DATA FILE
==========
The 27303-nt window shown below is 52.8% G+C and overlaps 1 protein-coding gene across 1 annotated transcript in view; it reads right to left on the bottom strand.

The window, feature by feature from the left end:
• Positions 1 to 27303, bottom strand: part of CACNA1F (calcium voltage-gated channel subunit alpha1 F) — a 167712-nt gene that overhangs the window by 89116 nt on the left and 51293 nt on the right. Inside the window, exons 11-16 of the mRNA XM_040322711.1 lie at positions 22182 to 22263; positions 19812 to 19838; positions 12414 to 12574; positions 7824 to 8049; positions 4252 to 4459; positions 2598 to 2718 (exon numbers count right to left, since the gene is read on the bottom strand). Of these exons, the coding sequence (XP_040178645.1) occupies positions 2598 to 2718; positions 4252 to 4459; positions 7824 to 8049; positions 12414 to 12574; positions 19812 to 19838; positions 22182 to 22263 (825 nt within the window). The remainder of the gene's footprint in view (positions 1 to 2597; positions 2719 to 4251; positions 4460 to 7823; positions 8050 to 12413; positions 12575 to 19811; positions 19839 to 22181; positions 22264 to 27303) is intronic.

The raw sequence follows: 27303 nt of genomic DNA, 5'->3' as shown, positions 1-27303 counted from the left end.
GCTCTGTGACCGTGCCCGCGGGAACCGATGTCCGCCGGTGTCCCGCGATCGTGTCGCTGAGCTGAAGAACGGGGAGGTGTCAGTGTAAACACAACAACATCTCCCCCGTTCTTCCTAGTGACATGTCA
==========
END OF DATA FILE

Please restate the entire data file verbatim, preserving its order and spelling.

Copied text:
The 27303-nt window shown below is 52.8% G+C and overlaps 1 protein-coding gene across 1 annotated transcript in view; it reads right to left on the bottom strand.

The window, feature by feature from the left end:
• Positions 1 to 27303, bottom strand: part of CACNA1F (calcium voltage-gated channel subunit alpha1 F) — a 167712-nt gene that overhangs the window by 89116 nt on the left and 51293 nt on the right. Inside the window, exons 11-16 of the mRNA XM_040322711.1 lie at positions 22182 to 22263; positions 19812 to 19838; positions 12414 to 12574; positions 7824 to 8049; positions 4252 to 4459; positions 2598 to 2718 (exon numbers count right to left, since the gene is read on the bottom strand). Of these exons, the coding sequence (XP_040178645.1) occupies positions 2598 to 2718; positions 4252 to 4459; positions 7824 to 8049; positions 12414 to 12574; positions 19812 to 19838; positions 22182 to 22263 (825 nt within the window). The remainder of the gene's footprint in view (positions 1 to 2597; positions 2719 to 4251; positions 4460 to 7823; positions 8050 to 12413; positions 12575 to 19811; positions 19839 to 22181; positions 22264 to 27303) is intronic.

The raw sequence follows: 27303 nt of genomic DNA, 5'->3' as shown, positions 1-27303 counted from the left end.
GCTCTGTGACCGTGCCCGCGGGAACCGATGTCCGCCGGTGTCCCGCGATCGTGTCGCTGAGCTGAAGAACGGGGAGGTGTCAGTGTAAACACAACAACATCTCCCCCGTTCTTCCTAGTGACATGTCA